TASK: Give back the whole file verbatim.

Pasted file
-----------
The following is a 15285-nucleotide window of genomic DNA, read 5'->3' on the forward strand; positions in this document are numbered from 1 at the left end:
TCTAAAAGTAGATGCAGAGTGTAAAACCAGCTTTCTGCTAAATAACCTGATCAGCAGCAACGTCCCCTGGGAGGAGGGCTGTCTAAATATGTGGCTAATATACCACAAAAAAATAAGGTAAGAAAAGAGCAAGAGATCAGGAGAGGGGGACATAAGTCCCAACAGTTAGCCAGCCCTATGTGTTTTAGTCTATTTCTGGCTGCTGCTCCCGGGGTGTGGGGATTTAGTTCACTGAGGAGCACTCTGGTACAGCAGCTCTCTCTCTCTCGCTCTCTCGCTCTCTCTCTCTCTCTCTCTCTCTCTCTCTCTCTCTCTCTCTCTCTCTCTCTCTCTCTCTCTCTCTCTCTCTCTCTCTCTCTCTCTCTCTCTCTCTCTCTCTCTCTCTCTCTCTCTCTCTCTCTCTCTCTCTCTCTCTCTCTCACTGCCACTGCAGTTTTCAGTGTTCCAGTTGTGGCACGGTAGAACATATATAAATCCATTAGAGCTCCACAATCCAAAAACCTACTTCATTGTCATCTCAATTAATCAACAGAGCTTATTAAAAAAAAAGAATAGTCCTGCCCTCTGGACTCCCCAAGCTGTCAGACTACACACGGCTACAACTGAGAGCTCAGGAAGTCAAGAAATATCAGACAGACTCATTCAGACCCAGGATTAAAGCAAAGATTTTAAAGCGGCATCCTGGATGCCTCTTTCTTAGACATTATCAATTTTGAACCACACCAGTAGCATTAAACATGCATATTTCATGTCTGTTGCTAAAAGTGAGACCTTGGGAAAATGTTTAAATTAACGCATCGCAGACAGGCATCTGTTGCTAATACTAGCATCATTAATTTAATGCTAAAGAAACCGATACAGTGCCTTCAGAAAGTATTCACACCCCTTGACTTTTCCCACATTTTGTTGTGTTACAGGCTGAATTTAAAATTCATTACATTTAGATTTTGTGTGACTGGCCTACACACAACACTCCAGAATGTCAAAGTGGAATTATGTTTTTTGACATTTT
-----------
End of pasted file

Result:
The following is a 15285-nucleotide window of genomic DNA, read 5'->3' on the forward strand; positions in this document are numbered from 1 at the left end:
TCTAAAAGTAGATGCAGAGTGTAAAACCAGCTTTCTGCTAAATAACCTGATCAGCAGCAACGTCCCCTGGGAGGAGGGCTGTCTAAATATGTGGCTAATATACCACAAAAAAATAAGGTAAGAAAAGAGCAAGAGATCAGGAGAGGGGGACATAAGTCCCAACAGTTAGCCAGCCCTATGTGTTTTAGTCTATTTCTGGCTGCTGCTCCCGGGGTGTGGGGATTTAGTTCACTGAGGAGCACTCTGGTACAGCAGCTCTCTCTCTCTCGCTCTCTCGCTCTCTCTCTCTCTCTCTCTCTCTCTCTCTCTCTCTCTCTCTCTCTCTCTCTCTCTCTCTCTCTCTCTCTCTCTCTCTCTCTCTCTCTCTCTCTCTCTCTCTCTCTCTCTCTCTCTCTCTCTCTCTCTCTCTCTCTCTCTCTCACTGCCACTGCAGTTTTCAGTGTTCCAGTTGTGGCACGGTAGAACATATATAAATCCATTAGAGCTCCACAATCCAAAAACCTACTTCATTGTCATCTCAATTAATCAACAGAGCTTATTAAAAAAAAAGAATAGTCCTGCCCTCTGGACTCCCCAAGCTGTCAGACTACACACGGCTACAACTGAGAGCTCAGGAAGTCAAGAAATATCAGACAGACTCATTCAGACCCAGGATTAAAGCAAAGATTTTAAAGCGGCATCCTGGATGCCTCTTTCTTAGACATTATCAATTTTGAACCACACCAGTAGCATTAAACATGCATATTTCATGTCTGTTGCTAAAAGTGAGACCTTGGGAAAATGTTTAAATTAACGCATCGCAGACAGGCATCTGTTGCTAATACTAGCATCATTAATTTAATGCTAAAGAAACCGATACAGTGCCTTCAGAAAGTATTCACACCCCTTGACTTTTCCCACATTTTGTTGTGTTACAGGCTGAATTTAAAATTCATTACATTTAGATTTTGTGTGACTGGCCTACACACAACACTCCAGAATGTCAAAGTGGAATTATGTTTTTTGACATTTT